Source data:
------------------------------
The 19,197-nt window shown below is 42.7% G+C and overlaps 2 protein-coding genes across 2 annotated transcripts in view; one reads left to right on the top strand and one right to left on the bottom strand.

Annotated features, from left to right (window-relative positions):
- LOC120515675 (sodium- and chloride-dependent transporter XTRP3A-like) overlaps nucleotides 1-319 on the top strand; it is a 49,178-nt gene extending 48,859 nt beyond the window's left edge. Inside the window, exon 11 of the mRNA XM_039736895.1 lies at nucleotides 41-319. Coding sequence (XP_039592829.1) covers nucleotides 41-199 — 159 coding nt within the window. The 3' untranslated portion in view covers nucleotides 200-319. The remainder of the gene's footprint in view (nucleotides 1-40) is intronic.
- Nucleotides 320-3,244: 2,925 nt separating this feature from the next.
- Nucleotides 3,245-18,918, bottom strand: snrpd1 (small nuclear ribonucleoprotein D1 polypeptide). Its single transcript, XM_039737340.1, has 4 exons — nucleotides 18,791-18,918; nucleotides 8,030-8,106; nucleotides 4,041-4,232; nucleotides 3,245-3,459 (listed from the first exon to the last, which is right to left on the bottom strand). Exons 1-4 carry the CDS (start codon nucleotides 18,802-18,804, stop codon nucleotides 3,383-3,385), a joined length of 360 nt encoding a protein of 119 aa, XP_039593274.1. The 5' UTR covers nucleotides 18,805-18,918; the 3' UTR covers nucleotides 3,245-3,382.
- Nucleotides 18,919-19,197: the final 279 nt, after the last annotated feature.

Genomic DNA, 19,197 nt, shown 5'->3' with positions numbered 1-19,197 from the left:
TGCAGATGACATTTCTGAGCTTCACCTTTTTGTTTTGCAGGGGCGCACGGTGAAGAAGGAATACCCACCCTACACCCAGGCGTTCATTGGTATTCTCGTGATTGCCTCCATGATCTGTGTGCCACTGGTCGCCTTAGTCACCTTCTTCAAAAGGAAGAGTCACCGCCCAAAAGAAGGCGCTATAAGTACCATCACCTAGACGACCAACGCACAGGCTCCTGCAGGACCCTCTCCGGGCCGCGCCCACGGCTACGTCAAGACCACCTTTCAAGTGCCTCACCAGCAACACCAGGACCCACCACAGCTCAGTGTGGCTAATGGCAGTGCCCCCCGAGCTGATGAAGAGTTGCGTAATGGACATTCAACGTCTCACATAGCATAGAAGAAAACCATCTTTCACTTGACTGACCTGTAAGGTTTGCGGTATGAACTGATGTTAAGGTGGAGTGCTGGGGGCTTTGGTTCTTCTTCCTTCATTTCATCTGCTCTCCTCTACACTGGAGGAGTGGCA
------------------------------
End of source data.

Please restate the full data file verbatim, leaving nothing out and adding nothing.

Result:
The 19,197-nt window shown below is 42.7% G+C and overlaps 2 protein-coding genes across 2 annotated transcripts in view; one reads left to right on the top strand and one right to left on the bottom strand.

Annotated features, from left to right (window-relative positions):
- LOC120515675 (sodium- and chloride-dependent transporter XTRP3A-like) overlaps nucleotides 1-319 on the top strand; it is a 49,178-nt gene extending 48,859 nt beyond the window's left edge. Inside the window, exon 11 of the mRNA XM_039736895.1 lies at nucleotides 41-319. Coding sequence (XP_039592829.1) covers nucleotides 41-199 — 159 coding nt within the window. The 3' untranslated portion in view covers nucleotides 200-319. The remainder of the gene's footprint in view (nucleotides 1-40) is intronic.
- Nucleotides 320-3,244: 2,925 nt separating this feature from the next.
- Nucleotides 3,245-18,918, bottom strand: snrpd1 (small nuclear ribonucleoprotein D1 polypeptide). Its single transcript, XM_039737340.1, has 4 exons — nucleotides 18,791-18,918; nucleotides 8,030-8,106; nucleotides 4,041-4,232; nucleotides 3,245-3,459 (listed from the first exon to the last, which is right to left on the bottom strand). Exons 1-4 carry the CDS (start codon nucleotides 18,802-18,804, stop codon nucleotides 3,383-3,385), a joined length of 360 nt encoding a protein of 119 aa, XP_039593274.1. The 5' UTR covers nucleotides 18,805-18,918; the 3' UTR covers nucleotides 3,245-3,382.
- Nucleotides 18,919-19,197: the final 279 nt, after the last annotated feature.

Genomic DNA, 19,197 nt, shown 5'->3' with positions numbered 1-19,197 from the left:
TGCAGATGACATTTCTGAGCTTCACCTTTTTGTTTTGCAGGGGCGCACGGTGAAGAAGGAATACCCACCCTACACCCAGGCGTTCATTGGTATTCTCGTGATTGCCTCCATGATCTGTGTGCCACTGGTCGCCTTAGTCACCTTCTTCAAAAGGAAGAGTCACCGCCCAAAAGAAGGCGCTATAAGTACCATCACCTAGACGACCAACGCACAGGCTCCTGCAGGACCCTCTCCGGGCCGCGCCCACGGCTACGTCAAGACCACCTTTCAAGTGCCTCACCAGCAACACCAGGACCCACCACAGCTCAGTGTGGCTAATGGCAGTGCCCCCCGAGCTGATGAAGAGTTGCGTAATGGACATTCAACGTCTCACATAGCATAGAAGAAAACCATCTTTCACTTGACTGACCTGTAAGGTTTGCGGTATGAACTGATGTTAAGGTGGAGTGCTGGGGGCTTTGGTTCTTCTTCCTTCATTTCATCTGCTCTCCTCTACACTGGAGGAGTGGCA